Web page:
When Donald J. Trump was running for President, he seemed decidedly uninterested or even downright negative toward the Asia-Pacific. He once dismissed Asia as “too far away” for him to care. He argued that close allies Japan and South Korea should do more for their own defense – up to and including acquiring their own nuclear weapons – ignoring the fact that these countries contribute billions of dollars every year to supporting US forces on their soil. Finally, he appeared prepared to cede US influence, in his scuttling of the Trans-Pacific Partnership (TPP) trade deal.
Rather, Trump appeared obsessed with the Middle East, and particularly on defeating ISIS. This fixation was reflected in his choices for National Security Advisor and Secretary of Defense, two former generals (Michael Flynn and John Mattis, respectively) who have spent most of their careers in Afghanistan and Iraq, or combating terrorism.
To a large extent, therefore, it seemed that Trump was willing to relinquish US hegemony in the Asia-Pacific to China. In anticipation, some countries like the Philippines appeared ready to bandwagon with Beijing or Russia (even raising the possibility of buying weapons from these countries), or else were (like Japan) girding themselves to take full responsibility for their self-defense, absent the US security guarantee.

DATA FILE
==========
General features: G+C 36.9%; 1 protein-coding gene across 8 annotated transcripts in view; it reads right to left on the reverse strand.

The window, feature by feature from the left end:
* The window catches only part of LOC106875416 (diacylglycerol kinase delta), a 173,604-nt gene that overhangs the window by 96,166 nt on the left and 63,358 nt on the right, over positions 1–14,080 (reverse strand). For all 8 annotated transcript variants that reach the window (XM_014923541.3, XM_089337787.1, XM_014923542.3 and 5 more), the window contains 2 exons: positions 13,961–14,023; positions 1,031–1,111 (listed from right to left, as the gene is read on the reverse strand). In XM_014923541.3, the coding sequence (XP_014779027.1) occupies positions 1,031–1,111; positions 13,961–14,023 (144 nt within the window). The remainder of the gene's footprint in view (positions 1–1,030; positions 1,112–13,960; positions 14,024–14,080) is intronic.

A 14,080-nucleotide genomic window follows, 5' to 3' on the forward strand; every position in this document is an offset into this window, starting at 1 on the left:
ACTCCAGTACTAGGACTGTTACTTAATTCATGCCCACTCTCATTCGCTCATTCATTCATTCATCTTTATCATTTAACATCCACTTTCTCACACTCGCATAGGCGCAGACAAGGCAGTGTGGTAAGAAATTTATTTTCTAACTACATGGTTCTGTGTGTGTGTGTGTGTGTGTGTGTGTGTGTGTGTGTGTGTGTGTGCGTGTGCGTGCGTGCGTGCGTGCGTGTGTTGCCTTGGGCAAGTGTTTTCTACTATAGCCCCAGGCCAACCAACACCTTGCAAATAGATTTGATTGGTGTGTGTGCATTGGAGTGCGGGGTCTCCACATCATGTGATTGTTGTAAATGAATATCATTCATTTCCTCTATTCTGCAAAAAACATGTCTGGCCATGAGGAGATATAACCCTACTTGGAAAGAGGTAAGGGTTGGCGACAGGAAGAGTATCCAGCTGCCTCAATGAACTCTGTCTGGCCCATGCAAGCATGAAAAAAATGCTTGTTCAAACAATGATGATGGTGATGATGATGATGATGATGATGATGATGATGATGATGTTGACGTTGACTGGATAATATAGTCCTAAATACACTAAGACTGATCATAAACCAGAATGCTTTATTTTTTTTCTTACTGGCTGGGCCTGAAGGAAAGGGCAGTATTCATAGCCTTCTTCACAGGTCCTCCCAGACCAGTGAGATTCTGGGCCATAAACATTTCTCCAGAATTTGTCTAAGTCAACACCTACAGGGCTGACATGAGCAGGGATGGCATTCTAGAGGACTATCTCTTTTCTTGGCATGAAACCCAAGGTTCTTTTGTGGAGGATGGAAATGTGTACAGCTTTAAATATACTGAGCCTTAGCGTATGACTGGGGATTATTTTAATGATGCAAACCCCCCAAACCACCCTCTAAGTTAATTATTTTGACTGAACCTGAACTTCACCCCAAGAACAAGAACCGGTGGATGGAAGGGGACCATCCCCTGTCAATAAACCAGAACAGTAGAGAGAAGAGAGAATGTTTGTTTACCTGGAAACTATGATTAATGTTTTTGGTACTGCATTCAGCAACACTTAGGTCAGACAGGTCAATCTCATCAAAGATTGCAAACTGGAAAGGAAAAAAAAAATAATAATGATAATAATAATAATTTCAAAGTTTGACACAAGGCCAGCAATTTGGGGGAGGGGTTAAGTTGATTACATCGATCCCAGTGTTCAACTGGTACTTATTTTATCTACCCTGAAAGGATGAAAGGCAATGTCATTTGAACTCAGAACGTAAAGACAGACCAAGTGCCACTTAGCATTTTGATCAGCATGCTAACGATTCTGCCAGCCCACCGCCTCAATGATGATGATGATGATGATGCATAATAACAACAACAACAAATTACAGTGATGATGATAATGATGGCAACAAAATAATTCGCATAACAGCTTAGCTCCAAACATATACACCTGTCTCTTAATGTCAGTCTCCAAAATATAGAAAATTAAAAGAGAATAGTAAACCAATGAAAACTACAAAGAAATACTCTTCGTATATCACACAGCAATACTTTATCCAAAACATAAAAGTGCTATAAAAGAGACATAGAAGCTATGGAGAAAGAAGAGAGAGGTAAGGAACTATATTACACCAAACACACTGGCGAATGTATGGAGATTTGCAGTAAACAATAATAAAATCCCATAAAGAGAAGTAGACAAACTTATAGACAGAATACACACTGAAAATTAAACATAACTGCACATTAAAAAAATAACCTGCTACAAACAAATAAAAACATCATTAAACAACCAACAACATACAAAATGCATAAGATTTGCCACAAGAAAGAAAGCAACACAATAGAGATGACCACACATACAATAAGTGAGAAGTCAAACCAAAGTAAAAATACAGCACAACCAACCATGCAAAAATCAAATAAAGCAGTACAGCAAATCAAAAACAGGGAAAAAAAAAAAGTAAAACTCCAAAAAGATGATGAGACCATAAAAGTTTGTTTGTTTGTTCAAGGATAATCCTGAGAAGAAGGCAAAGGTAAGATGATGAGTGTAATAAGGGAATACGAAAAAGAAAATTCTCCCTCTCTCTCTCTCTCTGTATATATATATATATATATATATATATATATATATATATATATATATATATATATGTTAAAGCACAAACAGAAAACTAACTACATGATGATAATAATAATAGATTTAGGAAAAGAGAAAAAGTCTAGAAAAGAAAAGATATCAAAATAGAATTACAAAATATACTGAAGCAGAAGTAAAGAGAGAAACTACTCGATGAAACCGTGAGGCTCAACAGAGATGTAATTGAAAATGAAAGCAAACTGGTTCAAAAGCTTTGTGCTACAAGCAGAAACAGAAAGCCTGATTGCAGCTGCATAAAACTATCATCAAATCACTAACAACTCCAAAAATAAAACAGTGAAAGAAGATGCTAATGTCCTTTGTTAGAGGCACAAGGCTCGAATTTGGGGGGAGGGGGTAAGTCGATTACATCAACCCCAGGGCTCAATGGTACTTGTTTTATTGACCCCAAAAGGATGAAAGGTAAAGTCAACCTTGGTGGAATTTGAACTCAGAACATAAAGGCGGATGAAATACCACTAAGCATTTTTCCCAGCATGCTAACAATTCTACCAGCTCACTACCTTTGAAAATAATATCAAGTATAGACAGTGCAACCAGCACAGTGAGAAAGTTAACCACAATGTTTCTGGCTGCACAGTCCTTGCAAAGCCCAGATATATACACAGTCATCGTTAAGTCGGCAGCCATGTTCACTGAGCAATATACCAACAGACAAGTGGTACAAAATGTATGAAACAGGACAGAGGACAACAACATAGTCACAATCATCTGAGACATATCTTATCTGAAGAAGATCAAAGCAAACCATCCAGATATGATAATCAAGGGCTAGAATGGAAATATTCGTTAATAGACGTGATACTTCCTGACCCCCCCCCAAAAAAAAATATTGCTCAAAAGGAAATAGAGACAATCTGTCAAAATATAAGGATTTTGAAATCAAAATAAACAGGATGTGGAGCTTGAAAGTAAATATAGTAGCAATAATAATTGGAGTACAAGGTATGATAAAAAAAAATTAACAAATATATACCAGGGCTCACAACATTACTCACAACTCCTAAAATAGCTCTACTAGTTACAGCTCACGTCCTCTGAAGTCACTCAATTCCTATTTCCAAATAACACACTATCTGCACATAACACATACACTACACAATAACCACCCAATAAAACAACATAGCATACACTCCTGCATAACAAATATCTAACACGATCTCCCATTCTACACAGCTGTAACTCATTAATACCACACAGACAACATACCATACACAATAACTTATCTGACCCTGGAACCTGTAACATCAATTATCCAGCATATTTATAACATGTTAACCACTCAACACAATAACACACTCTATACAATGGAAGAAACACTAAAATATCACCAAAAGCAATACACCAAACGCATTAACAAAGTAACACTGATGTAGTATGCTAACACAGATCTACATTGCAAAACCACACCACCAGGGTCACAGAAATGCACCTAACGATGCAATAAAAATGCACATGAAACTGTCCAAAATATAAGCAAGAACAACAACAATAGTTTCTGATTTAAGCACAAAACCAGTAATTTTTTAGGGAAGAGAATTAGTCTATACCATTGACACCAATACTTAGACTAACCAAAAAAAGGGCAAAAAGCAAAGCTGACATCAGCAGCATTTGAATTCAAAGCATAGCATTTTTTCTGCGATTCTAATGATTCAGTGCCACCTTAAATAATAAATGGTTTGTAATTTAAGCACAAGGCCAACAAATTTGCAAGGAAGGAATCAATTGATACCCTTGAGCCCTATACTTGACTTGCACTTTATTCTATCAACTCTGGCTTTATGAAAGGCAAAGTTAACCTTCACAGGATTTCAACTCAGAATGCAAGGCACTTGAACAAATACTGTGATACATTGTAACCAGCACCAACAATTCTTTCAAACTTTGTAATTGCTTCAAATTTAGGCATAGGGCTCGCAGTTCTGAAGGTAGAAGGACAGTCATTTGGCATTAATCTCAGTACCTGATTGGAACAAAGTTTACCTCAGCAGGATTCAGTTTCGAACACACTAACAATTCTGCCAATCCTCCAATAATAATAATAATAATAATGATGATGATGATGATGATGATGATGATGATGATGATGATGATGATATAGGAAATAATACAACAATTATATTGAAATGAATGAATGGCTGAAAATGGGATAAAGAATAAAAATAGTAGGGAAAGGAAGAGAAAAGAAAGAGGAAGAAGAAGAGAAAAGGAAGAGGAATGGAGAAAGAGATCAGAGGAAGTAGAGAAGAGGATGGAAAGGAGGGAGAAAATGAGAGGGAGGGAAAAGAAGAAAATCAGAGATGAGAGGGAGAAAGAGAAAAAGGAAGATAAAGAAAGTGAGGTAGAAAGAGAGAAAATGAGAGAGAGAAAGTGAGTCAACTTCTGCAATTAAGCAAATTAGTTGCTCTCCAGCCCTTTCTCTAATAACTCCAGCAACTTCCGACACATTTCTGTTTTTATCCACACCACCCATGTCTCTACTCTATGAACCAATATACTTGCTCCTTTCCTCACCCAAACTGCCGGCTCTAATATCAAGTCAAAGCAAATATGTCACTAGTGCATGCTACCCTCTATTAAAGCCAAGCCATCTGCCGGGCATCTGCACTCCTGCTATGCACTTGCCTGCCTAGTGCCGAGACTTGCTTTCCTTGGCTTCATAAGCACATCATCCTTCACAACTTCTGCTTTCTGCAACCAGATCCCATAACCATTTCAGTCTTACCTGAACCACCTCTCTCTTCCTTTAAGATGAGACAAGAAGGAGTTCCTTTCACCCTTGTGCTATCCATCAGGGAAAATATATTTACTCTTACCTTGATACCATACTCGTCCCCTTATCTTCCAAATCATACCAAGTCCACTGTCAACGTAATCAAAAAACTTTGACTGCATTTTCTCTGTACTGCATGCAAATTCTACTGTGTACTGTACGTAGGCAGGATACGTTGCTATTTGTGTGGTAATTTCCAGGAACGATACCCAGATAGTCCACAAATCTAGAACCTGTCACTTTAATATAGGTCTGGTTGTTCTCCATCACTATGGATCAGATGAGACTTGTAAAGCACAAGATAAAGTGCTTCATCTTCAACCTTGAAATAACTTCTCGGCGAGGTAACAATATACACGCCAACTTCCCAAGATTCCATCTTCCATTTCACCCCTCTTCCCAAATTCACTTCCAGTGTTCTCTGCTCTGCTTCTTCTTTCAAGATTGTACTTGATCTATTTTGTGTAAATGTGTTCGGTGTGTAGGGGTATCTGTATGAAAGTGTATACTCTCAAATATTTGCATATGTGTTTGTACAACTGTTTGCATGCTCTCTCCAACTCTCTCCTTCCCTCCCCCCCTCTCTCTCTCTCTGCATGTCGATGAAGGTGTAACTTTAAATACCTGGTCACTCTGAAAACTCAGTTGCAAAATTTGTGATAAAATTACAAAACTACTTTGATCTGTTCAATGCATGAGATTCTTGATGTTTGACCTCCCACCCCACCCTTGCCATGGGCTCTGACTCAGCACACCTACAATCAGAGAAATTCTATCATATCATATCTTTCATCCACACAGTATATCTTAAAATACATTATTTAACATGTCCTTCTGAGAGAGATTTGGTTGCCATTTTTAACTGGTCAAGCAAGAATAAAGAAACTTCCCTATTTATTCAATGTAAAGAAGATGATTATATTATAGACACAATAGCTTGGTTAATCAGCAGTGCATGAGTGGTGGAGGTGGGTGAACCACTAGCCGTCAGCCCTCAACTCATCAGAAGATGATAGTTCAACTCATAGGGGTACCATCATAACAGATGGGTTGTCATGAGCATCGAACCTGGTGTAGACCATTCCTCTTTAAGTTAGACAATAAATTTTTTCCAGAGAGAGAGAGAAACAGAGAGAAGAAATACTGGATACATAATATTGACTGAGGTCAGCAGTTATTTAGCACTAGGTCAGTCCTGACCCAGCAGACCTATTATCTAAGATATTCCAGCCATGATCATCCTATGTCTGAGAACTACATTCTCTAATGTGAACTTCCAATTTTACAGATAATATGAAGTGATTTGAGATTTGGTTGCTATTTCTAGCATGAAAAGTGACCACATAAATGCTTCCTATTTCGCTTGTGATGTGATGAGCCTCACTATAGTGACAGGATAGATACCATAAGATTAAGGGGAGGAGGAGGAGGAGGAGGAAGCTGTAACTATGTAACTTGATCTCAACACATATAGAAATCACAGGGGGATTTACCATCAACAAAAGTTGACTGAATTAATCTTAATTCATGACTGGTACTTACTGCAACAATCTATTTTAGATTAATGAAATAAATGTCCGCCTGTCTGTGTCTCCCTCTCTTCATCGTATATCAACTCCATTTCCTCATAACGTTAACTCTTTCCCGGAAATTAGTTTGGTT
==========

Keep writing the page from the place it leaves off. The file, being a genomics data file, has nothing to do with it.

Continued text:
A heightened, Trump-fueled US-China rivalry
Then came Trump’s telephone chat with Taiwanese President Tsai Ing-Wen, which might be followed up with a visit by her to the United States early next year (although it is not certain if she will meet with Trump). In addition, Trump has been increasingly vocal in criticizing China as a currency manipulator and job-stealer.
Suddenly, the old Sino-American competition is back, and it’s meaner than ever. Beijing is furious with Trump for cozying up to Tsai and Taiwan, and Trump is typically defiant and dismissive. Worries before the election that Trump was going to be a neo-isolationist, or preoccupied with the Middle East and terrorism, have been replaced by a much more aggressive US stance toward China, which could actually increase the US military presence in Asia.
There is a certain logic to all this. Candidate Trump called for raising US defense spending, in order to rebuild a supposedly hollowed-out and emaciated military. In particular, he supported the idea of increasing the size of the US Navy from its current 272 ships to 350 ships, including up to three additional aircraft carriers (for a total of 13). But an isolationist Trump administration would have no need for such a large navy, other than to just steam up and down the American coasts.
Fat times again for the US arms industry
A renewed US-China strategic competition suddenly gives Washington – and particularly the US Navy, which always requires a nation-state threat to act against – an arguable raison d’état to increase spending and procurement. This is all good news for America’s defense industry.